Log in

No account? Create an account
Previous Entry Share Next Entry
Eric MacDonald Has a Blog
Some of you may be interested in this new blog, called 'Choice in Dying'.


As the title suggests, its main purpose is to argue for the right to assisted suicide and, in particular, against religious interference in policies governing this choice. This is a very personal thing to the author, whose wife died at Dignitas of her own choice as her severe MS became too much to bear. Eric MacDonald is an extremely articulate atheist, but as an ex-priest (Anglican) he knows religion from the inside. His comments on Butterflies and Wheels and Why Evolution is True have earned him a personal following among the readers of those blogs. If you are interested in the arguments surrounding assisted dying, or the influence of religion on public policy and personal morality, you might take a look.

  • 1
I don't think anyone is suggesting there should be no controls, but, subject to that, I am always in favour of people being allowed to make their own decisions.

Campbell's argument is that this is a civil rights issue. We make life so intolerable for some disabled people that they would rather die than put up with the lack of decent living conditions. The solution is, therefore, not 'giving people choices' but improving the lives, and particularly the life chances, of disabled people.

Remember that the Lords voted against right to die legislation largely as a direct result of Campbell's intervention. This isn't the House of Lords being the fuddy-duddies they're depicted as in popular culture; they thought about it and she changed their minds.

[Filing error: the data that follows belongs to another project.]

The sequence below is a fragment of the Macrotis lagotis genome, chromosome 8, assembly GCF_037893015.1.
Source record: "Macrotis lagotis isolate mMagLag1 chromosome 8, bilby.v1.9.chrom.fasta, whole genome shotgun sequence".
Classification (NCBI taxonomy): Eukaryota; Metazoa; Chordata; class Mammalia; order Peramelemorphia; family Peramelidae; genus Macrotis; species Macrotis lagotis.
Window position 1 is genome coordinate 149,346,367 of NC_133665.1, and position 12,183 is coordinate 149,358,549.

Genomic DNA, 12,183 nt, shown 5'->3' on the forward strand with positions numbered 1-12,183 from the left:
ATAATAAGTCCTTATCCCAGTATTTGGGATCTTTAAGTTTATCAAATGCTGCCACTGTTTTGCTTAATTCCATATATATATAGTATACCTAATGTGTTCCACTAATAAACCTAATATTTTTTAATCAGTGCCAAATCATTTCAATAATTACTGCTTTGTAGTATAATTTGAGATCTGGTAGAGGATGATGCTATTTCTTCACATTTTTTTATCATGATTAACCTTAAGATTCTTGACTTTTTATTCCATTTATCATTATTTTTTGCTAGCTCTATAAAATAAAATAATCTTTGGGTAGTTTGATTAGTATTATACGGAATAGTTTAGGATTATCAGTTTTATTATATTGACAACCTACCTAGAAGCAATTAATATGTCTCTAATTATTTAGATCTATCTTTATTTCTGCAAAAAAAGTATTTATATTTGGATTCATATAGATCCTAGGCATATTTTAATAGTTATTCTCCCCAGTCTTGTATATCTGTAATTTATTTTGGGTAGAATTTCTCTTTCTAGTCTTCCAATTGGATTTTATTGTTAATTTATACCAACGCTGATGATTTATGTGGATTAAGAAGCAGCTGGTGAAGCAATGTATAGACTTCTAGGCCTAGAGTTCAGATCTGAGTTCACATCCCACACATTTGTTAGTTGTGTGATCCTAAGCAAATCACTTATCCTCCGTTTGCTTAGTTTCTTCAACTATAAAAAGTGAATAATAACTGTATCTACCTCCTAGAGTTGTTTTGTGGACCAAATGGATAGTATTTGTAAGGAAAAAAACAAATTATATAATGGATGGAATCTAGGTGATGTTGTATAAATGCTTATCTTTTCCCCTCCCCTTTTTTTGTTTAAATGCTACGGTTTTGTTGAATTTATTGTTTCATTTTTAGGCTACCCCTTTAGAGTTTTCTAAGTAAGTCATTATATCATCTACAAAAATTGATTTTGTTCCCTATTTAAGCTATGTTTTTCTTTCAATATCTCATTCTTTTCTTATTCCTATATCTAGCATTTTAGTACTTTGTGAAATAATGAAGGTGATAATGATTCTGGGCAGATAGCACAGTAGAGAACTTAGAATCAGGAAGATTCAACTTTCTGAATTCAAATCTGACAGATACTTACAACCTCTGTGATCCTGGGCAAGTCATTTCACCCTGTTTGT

Where Campbell and I part company, I suspect, is right to die for people with rapidly terminal deteriorating conditions, where I think the argument that you should be able to choose the time and place of your death and avoid the last few weeks of indignity and pain is unanswerable.

I think this argument is extremely condescending to disabled people.

So give them the right to die when they want and improve their choices and life chances.

If Campbell is really right that all they need is better conditions, they won't make use of the right to die--no harm done.

And if Campbell is wrong, or if there is no political will to improve the conditions, they won't be trapped in intolerable circumstances.

Let us not make a theoretical, possibly-achievable perfect into the enemy of the good that could be done right now.

The only valid reasons for forcibly interfering with people's choice to die are (1) that they aren't in their right mind or (2) that they're being pressured to end their lives. The law needs to have safeguards against these situations. The question of whether life is "intolerable" enough to entitle someone to the choice shouldn't enter into the law.

Gosh, Gary, there is something on which we agree entirely. Those were the 'controls' I was thinking about.

Thirded. My body, my life, my decision -- and one of the reasons to make that decision is to avoid the "not in one's right mind" issue. If I'd rather sacrifice some small amount of rational lifetime in exchange for not being trapped inside an unthinking shell for who-knows-how-long, I don't care whose religious sensibilities are bruised by my choice.

  • 1